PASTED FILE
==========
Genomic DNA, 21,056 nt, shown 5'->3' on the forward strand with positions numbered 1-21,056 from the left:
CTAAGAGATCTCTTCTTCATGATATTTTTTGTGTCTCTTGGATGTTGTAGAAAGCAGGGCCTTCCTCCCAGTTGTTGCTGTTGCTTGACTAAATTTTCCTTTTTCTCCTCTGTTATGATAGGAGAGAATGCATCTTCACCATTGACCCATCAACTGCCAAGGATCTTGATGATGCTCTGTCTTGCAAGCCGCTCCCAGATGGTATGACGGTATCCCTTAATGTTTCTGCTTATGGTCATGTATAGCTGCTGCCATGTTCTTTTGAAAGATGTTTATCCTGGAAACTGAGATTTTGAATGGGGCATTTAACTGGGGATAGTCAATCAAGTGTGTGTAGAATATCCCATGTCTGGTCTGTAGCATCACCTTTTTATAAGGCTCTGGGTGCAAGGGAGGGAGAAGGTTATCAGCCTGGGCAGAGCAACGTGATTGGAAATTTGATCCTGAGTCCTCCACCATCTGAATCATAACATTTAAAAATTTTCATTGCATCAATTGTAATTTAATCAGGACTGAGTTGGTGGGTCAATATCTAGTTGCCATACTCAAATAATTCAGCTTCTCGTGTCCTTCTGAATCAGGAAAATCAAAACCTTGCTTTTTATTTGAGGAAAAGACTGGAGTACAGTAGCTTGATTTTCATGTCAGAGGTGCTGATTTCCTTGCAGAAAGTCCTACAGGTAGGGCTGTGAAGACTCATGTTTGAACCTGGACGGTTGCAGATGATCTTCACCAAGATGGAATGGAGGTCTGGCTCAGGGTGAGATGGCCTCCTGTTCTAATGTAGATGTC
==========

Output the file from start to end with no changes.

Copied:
Genomic DNA, 21,056 nt, shown 5'->3' on the forward strand with positions numbered 1-21,056 from the left:
CTAAGAGATCTCTTCTTCATGATATTTTTTGTGTCTCTTGGATGTTGTAGAAAGCAGGGCCTTCCTCCCAGTTGTTGCTGTTGCTTGACTAAATTTTCCTTTTTCTCCTCTGTTATGATAGGAGAGAATGCATCTTCACCATTGACCCATCAACTGCCAAGGATCTTGATGATGCTCTGTCTTGCAAGCCGCTCCCAGATGGTATGACGGTATCCCTTAATGTTTCTGCTTATGGTCATGTATAGCTGCTGCCATGTTCTTTTGAAAGATGTTTATCCTGGAAACTGAGATTTTGAATGGGGCATTTAACTGGGGATAGTCAATCAAGTGTGTGTAGAATATCCCATGTCTGGTCTGTAGCATCACCTTTTTATAAGGCTCTGGGTGCAAGGGAGGGAGAAGGTTATCAGCCTGGGCAGAGCAACGTGATTGGAAATTTGATCCTGAGTCCTCCACCATCTGAATCATAACATTTAAAAATTTTCATTGCATCAATTGTAATTTAATCAGGACTGAGTTGGTGGGTCAATATCTAGTTGCCATACTCAAATAATTCAGCTTCTCGTGTCCTTCTGAATCAGGAAAATCAAAACCTTGCTTTTTATTTGAGGAAAAGACTGGAGTACAGTAGCTTGATTTTCATGTCAGAGGTGCTGATTTCCTTGCAGAAAGTCCTACAGGTAGGGCTGTGAAGACTCATGTTTGAACCTGGACGGTTGCAGATGATCTTCACCAAGATGGAATGGAGGTCTGGCTCAGGGTGAGATGGCCTCCTGTTCTAATGTAGATGTC